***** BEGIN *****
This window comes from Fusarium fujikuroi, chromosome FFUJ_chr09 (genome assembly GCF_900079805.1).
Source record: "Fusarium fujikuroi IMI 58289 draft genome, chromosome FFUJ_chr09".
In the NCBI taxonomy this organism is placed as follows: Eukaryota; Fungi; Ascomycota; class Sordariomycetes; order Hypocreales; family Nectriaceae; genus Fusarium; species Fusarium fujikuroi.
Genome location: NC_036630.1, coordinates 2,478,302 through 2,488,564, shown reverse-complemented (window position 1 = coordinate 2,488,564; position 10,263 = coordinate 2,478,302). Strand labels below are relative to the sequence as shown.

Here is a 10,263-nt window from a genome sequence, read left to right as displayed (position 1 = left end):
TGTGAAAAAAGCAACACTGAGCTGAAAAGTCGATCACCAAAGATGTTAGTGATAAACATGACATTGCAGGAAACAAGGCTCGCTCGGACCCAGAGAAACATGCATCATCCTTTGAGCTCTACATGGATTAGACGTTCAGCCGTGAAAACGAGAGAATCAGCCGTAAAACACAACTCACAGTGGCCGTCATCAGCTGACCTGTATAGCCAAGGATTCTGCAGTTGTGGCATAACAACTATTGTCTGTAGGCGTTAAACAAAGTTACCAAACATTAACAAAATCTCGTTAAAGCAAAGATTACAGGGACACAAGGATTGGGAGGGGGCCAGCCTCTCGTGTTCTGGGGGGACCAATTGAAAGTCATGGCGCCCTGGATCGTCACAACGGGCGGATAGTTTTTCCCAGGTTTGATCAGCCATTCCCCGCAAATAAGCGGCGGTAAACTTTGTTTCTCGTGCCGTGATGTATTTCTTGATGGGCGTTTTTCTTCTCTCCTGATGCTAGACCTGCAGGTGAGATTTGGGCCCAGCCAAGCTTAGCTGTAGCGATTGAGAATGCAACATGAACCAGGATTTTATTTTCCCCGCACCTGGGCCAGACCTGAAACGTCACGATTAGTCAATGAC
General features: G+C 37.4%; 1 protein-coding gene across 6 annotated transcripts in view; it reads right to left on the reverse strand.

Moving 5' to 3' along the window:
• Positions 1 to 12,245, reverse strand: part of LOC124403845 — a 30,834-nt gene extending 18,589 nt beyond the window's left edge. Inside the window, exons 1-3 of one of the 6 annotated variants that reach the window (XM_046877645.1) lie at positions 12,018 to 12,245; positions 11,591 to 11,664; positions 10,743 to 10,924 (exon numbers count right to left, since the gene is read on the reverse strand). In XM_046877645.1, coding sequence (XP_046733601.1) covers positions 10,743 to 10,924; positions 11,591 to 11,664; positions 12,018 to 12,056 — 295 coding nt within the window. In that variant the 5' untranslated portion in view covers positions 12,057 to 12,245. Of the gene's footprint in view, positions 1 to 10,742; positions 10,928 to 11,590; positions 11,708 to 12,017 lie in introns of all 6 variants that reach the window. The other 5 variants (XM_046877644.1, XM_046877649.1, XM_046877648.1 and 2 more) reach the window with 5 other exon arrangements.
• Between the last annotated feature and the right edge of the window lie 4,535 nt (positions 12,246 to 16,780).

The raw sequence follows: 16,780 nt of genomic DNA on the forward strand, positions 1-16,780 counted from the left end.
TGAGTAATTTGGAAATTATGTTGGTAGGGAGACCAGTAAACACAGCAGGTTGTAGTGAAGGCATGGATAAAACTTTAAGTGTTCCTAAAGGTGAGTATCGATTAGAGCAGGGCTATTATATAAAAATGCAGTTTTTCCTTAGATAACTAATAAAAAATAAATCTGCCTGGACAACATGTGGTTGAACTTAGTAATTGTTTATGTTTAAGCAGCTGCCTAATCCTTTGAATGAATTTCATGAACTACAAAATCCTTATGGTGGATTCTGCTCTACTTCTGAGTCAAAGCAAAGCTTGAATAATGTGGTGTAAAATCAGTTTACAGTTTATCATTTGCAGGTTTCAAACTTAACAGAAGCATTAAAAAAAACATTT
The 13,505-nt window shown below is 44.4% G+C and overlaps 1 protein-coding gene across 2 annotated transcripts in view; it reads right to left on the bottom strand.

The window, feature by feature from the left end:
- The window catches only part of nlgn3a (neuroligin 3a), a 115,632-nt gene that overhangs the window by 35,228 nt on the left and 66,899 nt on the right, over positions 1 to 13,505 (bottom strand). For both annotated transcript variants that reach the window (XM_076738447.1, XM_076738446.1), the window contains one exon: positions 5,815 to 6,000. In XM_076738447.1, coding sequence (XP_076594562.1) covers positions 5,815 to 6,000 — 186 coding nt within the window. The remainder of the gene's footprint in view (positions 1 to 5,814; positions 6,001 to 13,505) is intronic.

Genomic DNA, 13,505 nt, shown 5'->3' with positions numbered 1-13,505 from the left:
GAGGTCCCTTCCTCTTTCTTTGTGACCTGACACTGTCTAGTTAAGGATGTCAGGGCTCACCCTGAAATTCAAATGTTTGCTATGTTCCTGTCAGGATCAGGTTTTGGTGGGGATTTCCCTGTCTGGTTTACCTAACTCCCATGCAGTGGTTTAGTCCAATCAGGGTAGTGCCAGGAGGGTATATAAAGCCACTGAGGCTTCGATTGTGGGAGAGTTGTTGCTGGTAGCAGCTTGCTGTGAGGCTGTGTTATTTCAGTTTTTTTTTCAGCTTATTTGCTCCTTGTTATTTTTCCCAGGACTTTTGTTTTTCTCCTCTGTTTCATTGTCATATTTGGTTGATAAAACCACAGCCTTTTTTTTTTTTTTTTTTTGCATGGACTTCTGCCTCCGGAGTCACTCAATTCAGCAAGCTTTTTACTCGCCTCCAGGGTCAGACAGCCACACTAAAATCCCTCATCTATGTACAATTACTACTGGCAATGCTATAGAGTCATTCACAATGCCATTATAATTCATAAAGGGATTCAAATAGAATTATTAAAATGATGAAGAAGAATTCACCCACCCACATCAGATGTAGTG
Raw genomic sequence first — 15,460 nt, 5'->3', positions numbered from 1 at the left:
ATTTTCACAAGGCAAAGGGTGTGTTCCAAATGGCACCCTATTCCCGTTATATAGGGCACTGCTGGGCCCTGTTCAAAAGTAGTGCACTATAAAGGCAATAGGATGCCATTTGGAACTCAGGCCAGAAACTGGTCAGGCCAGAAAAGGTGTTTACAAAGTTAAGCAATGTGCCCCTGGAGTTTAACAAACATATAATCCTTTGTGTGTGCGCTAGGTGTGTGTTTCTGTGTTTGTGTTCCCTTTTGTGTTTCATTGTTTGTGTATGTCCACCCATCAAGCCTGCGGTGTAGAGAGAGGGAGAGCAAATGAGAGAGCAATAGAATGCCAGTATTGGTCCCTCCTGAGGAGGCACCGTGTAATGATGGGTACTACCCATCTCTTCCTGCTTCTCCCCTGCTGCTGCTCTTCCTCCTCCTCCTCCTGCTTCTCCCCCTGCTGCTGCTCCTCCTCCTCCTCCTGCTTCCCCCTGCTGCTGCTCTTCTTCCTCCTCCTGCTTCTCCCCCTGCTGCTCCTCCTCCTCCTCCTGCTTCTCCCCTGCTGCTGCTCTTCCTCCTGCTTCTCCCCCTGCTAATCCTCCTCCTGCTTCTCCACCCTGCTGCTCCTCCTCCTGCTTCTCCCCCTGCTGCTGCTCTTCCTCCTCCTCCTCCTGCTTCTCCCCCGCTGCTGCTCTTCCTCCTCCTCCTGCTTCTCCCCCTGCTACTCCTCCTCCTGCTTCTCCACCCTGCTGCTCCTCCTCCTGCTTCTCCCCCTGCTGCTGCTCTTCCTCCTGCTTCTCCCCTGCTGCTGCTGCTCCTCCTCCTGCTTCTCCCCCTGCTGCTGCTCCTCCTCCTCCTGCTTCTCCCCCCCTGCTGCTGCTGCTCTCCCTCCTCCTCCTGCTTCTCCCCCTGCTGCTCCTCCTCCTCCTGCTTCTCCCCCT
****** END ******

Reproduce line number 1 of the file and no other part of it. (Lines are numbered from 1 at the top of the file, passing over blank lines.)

This window comes from Fusarium fujikuroi, chromosome FFUJ_chr09 (genome assembly GCF_900079805.1).